The invention is illustrated by, but not limited to, the following examples demonstrating the effectiveness of the invention.
These tests were conducted in the Danbury, Conn. area employing American Biophysics Corporation Mosquito Magnet® (Liberty model) traps of the general type trap previously described hereinbefore that release carbon dioxide in an amount within the range of from about 250 to 500 ml/min. Two traps were employed in adjacent areas about 75 feet apart. To establish a baseline control the traps were operated in the two areas over five days. The trap in area 1 (Trap 1) caught 37% of the mosquitoes caught, and the trap in area 2 (Trap 2) caught 63% of the mosquitoes caught. These control evaluations establish that area 2 is the more active mosquito area and provides baseline (relative) catch percentages for the two areas. Tests were then run where Trap 1 was modified to include a flow of certain specified ml/min of 20 ppm NO2 in nitrogen gas, from a pressurized gas cylinder 21 in the manner described before, in addition to the established flow of carbon dioxide, and while Trap 2 had no NO2 being introduced from a pressurized gas cylinder, that is, the trap was with gas cylinder 21, vale 23 and conduit 25 in the previous description of the trap. The results of the runs are set forth in Table 1.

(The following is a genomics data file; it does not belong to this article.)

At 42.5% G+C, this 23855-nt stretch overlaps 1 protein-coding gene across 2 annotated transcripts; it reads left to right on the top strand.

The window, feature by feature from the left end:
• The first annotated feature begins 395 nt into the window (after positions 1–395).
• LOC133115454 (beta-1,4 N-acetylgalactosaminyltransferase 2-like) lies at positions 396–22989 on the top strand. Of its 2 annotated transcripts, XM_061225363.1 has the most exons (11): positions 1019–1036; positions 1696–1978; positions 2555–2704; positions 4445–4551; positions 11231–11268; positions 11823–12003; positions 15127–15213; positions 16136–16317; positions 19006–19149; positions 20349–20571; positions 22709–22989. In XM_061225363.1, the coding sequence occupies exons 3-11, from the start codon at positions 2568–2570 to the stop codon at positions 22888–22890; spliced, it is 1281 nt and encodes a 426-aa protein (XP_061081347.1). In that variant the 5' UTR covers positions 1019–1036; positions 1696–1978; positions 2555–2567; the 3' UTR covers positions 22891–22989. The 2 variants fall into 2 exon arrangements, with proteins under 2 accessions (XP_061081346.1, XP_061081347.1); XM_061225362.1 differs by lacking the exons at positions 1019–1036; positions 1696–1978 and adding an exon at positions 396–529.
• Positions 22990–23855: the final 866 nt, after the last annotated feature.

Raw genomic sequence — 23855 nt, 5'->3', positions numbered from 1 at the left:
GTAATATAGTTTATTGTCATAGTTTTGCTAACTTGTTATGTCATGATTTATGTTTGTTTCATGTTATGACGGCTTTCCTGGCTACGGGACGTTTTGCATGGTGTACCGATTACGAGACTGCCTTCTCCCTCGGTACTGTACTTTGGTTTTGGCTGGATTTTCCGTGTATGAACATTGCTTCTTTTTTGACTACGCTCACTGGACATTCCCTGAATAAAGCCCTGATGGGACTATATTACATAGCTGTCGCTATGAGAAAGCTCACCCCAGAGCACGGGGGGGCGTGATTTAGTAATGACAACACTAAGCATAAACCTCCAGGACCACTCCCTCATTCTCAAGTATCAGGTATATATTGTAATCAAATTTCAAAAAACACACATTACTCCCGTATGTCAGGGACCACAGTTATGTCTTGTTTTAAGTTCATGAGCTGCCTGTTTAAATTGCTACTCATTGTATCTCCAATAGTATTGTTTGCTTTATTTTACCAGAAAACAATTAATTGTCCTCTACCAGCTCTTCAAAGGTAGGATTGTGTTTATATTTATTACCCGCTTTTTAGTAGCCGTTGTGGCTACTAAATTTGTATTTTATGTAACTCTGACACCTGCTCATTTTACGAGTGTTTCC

These tests were conducted in the Danbury, Conn. area employing American Biophysics Corporation Mosquito Magnet® (Liberty model) traps of the general type trap previously described that release carbon dioxide in an amount within the range of from about 250 to 500 ml/min. The traps also released octenol as an attractant. Two traps were employed in adjacent areas about 75 feet apart. To establish a baseline control the traps were operated in the two areas over nine test periods. The trap in area 1 (Trap 1) caught 47% of the mosquitoes caught, and the trap in area 2 (Trap 2) caught 53% of the mosquitoes caught. These control evaluations establish that area 2 is the more active mosquito area and provides baseline (relative) catch percentages for the two areas. Tests were then run where Trap 2 was modified by addition of certain specified ml/min of 20 ppm NO2 in nitrogen gas while Trap 1 remained unmodified. The results of the runs are set forth in Table 2